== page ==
T h e B l a c k S w a n I n n | coney street, york

The Black Swan Inn occupied a dominant position where the former BhS building stood in the heart of life in Georgian York. Back in the 18th century, the street would have been even busier than in modern times because it was the main arrival and departure point for stage coaches with the first scheduled stage coach from York to London setting off from Coney Street in 1706.

The Black Swan Inn was among the most important inns and coaching houses in York in the 18th century. It occupied a deep site some 60 ft. wide by 208 ft. deep, with the main building fronting the street and with a yard behind, which in 1850 was entirely surrounded by buildings. At that time the inn also included a building on the site of the Yorkshire Bank built in 1923. The inn itself was a 17th-century structure, wholly refronted and partly rebuilt in 1790 to follow the new building line of Coney Street. The Black Swan Inn seems to have occupied quite an area as all the inns in York stabling horses, presumably had to with The Black Swan itself having stabling for 100 horses. What a sight this must have been!

In April 1706, the first stage coach left the Black Swan, Holborn for York at 5am with the journey taking four days. In 1786 the first mail coaches appeared, and by 1830 eighteen coaches left The Black Swan daily. In 1838 the time from London to York was down to 21 hours. Stage coaches included the ‘Express’ to Carlisle, ‘Tally Ho’ to Carlisle, ‘Rockingham’ to Hull (every forenoon), ‘Trafalgar’ to Hull (every afternoon) ‘Union’ to Kendal (every morning) and ‘True Blue’ to Leeds (every afternoon).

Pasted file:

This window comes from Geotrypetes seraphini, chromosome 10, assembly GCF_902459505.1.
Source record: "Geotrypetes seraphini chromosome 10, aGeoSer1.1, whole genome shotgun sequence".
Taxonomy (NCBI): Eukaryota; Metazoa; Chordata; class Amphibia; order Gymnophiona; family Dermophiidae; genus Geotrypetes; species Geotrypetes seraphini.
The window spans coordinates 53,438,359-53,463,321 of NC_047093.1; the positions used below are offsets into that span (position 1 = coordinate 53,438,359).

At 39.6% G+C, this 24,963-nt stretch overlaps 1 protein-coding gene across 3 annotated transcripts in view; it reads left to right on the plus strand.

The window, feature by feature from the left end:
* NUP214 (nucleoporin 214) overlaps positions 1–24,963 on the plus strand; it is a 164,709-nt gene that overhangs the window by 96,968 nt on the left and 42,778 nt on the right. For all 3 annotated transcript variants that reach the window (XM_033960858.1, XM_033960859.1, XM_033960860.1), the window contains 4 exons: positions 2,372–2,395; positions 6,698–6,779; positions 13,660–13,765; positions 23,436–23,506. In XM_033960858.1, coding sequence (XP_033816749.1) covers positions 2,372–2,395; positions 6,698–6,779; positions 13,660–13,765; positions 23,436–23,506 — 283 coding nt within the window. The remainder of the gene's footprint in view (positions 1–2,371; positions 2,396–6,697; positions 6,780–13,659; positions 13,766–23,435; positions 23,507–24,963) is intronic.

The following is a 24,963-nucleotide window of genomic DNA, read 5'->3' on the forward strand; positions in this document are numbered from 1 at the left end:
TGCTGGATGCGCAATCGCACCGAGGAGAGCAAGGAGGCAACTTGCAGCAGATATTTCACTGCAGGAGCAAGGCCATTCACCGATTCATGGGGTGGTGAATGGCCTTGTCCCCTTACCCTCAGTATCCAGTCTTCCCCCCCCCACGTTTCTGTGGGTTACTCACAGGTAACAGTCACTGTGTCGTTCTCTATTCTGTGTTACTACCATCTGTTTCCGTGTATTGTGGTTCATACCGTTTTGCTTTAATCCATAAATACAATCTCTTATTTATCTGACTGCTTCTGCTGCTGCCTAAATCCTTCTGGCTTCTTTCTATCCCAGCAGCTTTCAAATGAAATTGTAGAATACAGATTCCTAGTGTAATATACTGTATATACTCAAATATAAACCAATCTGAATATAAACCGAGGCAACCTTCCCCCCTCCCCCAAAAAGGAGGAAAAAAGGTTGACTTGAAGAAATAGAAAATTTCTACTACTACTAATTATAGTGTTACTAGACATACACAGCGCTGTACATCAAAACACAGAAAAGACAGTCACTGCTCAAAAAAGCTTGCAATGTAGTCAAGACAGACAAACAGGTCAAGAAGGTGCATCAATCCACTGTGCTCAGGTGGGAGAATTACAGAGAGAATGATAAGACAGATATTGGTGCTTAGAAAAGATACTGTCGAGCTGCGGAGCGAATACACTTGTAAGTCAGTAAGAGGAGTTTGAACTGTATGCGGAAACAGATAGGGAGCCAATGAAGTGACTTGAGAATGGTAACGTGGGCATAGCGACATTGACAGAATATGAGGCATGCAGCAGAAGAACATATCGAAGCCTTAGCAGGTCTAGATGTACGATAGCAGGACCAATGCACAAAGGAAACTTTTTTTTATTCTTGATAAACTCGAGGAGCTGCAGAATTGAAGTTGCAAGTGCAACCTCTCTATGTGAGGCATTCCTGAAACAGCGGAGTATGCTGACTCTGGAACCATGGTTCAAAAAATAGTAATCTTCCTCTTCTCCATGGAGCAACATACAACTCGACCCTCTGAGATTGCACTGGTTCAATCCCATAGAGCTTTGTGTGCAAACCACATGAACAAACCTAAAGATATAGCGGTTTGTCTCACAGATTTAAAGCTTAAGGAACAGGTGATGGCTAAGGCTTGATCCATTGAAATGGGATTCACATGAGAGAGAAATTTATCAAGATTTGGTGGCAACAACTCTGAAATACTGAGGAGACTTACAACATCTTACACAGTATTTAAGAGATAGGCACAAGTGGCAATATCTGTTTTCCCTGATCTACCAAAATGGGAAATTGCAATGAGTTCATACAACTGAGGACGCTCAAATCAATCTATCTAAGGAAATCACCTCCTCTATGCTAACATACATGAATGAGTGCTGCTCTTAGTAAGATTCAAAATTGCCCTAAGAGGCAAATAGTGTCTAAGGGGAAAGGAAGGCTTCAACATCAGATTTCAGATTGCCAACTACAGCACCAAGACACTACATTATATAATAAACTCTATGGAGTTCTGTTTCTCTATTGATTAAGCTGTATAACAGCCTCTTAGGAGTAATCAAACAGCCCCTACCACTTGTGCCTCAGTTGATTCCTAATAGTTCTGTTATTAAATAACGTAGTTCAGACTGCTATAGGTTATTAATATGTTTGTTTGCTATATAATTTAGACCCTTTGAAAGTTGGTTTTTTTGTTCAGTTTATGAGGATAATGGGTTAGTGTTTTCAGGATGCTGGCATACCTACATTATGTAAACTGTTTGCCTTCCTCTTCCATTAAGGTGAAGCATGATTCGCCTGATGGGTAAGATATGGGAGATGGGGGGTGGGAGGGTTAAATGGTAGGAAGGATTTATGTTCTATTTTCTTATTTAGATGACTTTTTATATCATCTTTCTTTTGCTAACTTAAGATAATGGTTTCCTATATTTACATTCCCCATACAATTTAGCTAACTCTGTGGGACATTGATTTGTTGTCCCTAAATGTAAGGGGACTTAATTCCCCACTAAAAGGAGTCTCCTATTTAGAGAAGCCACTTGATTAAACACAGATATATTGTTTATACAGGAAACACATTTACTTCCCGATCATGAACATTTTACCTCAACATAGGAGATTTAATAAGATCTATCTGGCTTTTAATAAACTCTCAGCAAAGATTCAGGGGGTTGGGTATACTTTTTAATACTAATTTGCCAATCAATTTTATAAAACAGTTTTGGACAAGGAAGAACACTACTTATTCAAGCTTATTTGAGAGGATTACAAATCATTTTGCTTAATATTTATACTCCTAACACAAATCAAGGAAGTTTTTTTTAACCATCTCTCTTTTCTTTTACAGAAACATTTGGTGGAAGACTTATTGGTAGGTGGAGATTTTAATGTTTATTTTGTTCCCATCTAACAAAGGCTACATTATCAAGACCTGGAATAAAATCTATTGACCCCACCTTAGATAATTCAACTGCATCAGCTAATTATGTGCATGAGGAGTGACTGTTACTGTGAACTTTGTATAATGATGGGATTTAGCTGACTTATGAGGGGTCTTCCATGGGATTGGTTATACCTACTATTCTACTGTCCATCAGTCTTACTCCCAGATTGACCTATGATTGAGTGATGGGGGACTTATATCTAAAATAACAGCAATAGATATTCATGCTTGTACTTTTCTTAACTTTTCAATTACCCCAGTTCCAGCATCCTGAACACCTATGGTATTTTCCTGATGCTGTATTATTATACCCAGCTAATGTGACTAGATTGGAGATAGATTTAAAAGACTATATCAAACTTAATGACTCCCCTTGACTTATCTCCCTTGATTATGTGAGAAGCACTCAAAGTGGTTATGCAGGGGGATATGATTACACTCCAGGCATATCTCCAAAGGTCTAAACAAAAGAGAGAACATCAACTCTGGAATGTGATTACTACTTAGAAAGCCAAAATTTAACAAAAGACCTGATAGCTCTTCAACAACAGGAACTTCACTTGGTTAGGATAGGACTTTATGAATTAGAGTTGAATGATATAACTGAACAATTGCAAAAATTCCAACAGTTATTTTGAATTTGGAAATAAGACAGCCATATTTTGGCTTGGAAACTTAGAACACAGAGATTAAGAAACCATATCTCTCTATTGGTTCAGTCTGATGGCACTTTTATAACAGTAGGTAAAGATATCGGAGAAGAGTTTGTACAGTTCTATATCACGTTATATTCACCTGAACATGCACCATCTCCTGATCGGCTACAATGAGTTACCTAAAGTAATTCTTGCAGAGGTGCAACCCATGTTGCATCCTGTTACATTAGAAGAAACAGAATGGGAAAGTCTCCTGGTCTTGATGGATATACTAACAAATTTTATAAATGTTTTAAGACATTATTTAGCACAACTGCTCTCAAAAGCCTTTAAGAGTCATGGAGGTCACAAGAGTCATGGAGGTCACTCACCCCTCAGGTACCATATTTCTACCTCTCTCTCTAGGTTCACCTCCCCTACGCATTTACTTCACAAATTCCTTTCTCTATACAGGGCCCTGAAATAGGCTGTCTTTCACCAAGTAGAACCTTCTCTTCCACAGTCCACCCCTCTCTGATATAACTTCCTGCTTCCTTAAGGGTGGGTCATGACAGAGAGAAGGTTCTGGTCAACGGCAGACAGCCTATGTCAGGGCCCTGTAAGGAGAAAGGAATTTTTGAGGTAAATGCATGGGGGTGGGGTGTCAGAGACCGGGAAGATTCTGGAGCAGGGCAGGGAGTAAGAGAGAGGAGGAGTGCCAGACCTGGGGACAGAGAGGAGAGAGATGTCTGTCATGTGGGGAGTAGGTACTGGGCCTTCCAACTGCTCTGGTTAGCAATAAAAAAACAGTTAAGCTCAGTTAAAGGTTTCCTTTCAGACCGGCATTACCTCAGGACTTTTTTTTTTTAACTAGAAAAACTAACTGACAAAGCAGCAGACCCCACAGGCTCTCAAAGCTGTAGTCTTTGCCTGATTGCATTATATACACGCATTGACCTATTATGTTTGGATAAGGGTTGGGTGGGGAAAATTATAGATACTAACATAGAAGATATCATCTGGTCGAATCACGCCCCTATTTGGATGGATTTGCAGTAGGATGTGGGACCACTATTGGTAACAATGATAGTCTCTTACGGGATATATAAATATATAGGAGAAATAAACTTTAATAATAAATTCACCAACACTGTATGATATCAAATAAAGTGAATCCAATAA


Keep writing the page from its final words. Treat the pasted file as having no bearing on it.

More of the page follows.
A journal by the American novelist Nathaniel Hawthorne, writing in 1857, includes these descriptions about The Black Swan Inn: “It is a very ancient hotel; for in the coffee-room I saw on the wall an old printed advertisement, announcing that a stage-coach would leave the Black Swan in London, and arrive at the Black Swan in York, with God’s permission, in four days. The date was 1706; and still, after a hundred and fifty years, the Black Swan receives travellers in Coney Street. It is a very good hotel, and was much thronged with guests when we arrived, as the Sessions come on this week”. And from another visit the same year: ‘The Black Swan, where we had been staying, is a good specimen of the old English inn, sombre, quiet, with dark staircases, dingy rooms, curtained beds, all the possibilities of a comfortable life and good English fare, in a fashion which cannot have been much altered for half a century. It is very home-like when one has one’s family about him, but must be prodigiously stupid for a solitary man”.

The Black Swan is now in York Castle Museum, http://www.yorkcastlemuseum.org.uk

The Black Swan Inn closed on 4th April 1939, when its sign, a black swan, was given to York Castle Museum. The building was demolished in 1968 when a shop was built on the site.

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